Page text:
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Ringworld by Larry Niven

Ringworld (original 1970; edition 1981)

by Larry Niven

MembersReviewsPopularityAverage ratingMentions
6,701101558 (3.82)171
Authors:Larry Niven
Info:Del Rey (1981), Mass Market Paperback
Collections:Read and Released
Tags:science fiction

Work details

Ringworld by Larry Niven (1970)

  1. 111
    Rendezvous With Rama by Arthur C. Clarke (codeeater)
    codeeater: Another story about a mysterious alien artefact.
  2. 70
    The Mote in God's Eye by Larry Niven (fugitive)
    fugitive: Another hard science fiction book about a fully realized world with lots of technical details.
  3. 40
    Eon by Greg Bear (santhony)
    santhony: If you enjoy the science fiction genre featuring huge, interstellar habitats, this fits the bill.
  4. 30
    Babel-17 by Samuel R. Delany (LamontCranston)
    LamontCranston: Space Opera, updated. Strange mystery, assemble a crew of lively characters, go explore it. Sound familiar?
  5. 20
    Sundiver by David Brin (LamontCranston)
    LamontCranston: Space Opera, updated. Strange mystery, assemble a crew of lively characters, go explore it. Sound familiar?
  6. 31
    Foundation by Isaac Asimov (nar_)
    nar_: Space travelling and interminable, huge lands and space... so huge !
  7. 20
    Titan by John Varley (lquilter)
    lquilter: If you liked the gee-whizziness and adventure / exploration of RINGWORLD, but couldn't stomach the sexism, try Varley's TITAN (and sequels in the trilogy, WIZARD and DEMON) -- all the fun but only a fraction of the annoying ideology.
  8. 00
    Mission of gravity by Hal Clement (Michael.Rimmer)
  9. 00
    A World Too Near by Kay Kenyon (mentatjack)
    mentatjack: One of the blurbs on the cover of A World Too Near compares The Entire and the Rose favorably to The Ringworld series by Larry Niven.

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» See also 171 mentions

English (94)  Spanish (2)  Hungarian (2)  Swedish (1)  Italian (1)  French (1)  All languages (101)
Showing 1-5 of 94 (next | show all)
I have a love-hate relashionship with science fiction. This is definitely belongs in the hate category. I read this first many years ago and impulsively decided to reread it recently, in a moment of tedium. This time could only get about half-way through it.

The Ringworld idea definitely has legs and so much could have been done with it. Very frustrating. This book is supposed to be a hard-sf classic with new wave sociological overlay, but I don't see it. It is very poorly structured and paced. Way too slow in the beginning. Way too fast at the end. The plot is weak. It wraps very abruptly. Niven throws around some numbers, but that doesn't make his universe convincing. The technology is way over the top, to the point of really being more magic, than a plausible extrapolation of science. The energy requirements would be so enormous...something that never seems to get in the way of science fiction before the first oil shock. And Niven is one of those writers who thinks putting the prefix "hyper" in front of a word is a great feat of imaginative conception.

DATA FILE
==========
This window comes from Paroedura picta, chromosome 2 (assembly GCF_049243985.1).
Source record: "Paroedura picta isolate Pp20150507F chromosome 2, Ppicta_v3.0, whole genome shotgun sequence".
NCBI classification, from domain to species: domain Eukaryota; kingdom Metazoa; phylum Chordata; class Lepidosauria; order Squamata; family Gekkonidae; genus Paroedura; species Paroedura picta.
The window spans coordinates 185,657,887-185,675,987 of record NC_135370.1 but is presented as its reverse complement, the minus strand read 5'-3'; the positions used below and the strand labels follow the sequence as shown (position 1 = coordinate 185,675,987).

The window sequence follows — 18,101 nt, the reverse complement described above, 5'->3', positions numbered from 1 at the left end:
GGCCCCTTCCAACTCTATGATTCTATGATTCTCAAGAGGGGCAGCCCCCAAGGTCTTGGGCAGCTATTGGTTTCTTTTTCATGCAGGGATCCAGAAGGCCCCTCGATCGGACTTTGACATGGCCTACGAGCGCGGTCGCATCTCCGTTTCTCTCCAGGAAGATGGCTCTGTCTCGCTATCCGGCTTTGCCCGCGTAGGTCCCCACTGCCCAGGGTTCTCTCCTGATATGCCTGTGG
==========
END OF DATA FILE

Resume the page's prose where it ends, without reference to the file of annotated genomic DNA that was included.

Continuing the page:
Niven's style also really bugs me: pulp with delusions of grandeur. It reads like something ripped from the pages of Argosy magazine. This style clashes awkwardly with the fantastic and ethereal subject matter. And it seems to have been written under extreme deadline pressure and publishing constraints. And you know there are going to be sequels...

The fantasy of basically unlimited technological power (invented by, and explioted by men of course) is a response to male-nerd inferiority issues - very 70's. The female f**k-doll character is so ridiculous: a sort of Gidget-In-Outer-Space with unlimited sexual appetite. She (Teela Brown) is 20 years old and falls for the 200 year old slacker protagonist (Louis Wu), who is consuming mass quantities of futuristic hyper-viagra (boosterspice). I am afraid this tale falls into the classic 70's reactionary mysogonistic male power fantasy genre of speculative fiction.

Afraid this turkey is headed for the big shredder in the sky. ( )
  clarkland | Oct 30, 2015 |
Definitely wasn't old enough to appreciate this the first time I read it. Really enjoy the interesting characters and hard-sf plausibility now, and can relate more with the protagonists's thoughts and experiences, especially about women. ( )
  Audacity88 | Jun 29, 2015 |
Louis Wu was celebrating his 200th birthday when he encounters an alien Pierson's Puppeteer, named Nessus, who proposes a strange mission. Bored with his life, Louis accepts. Shortly after, the pair encounter a group of huge tiger-like kizinti. Nessus invites one kizin, named Speaker-to-Animals, to join them. The last member of the group is Teela Brown, who is the product of five generations of the birth right lottery, something the puppeteers believe will bring them luck. Their destination is a strange world in the shape of a ring girdling its sun. They crash land on the Ringworld, and then have many adventures in the process of trying to find a way to get off again.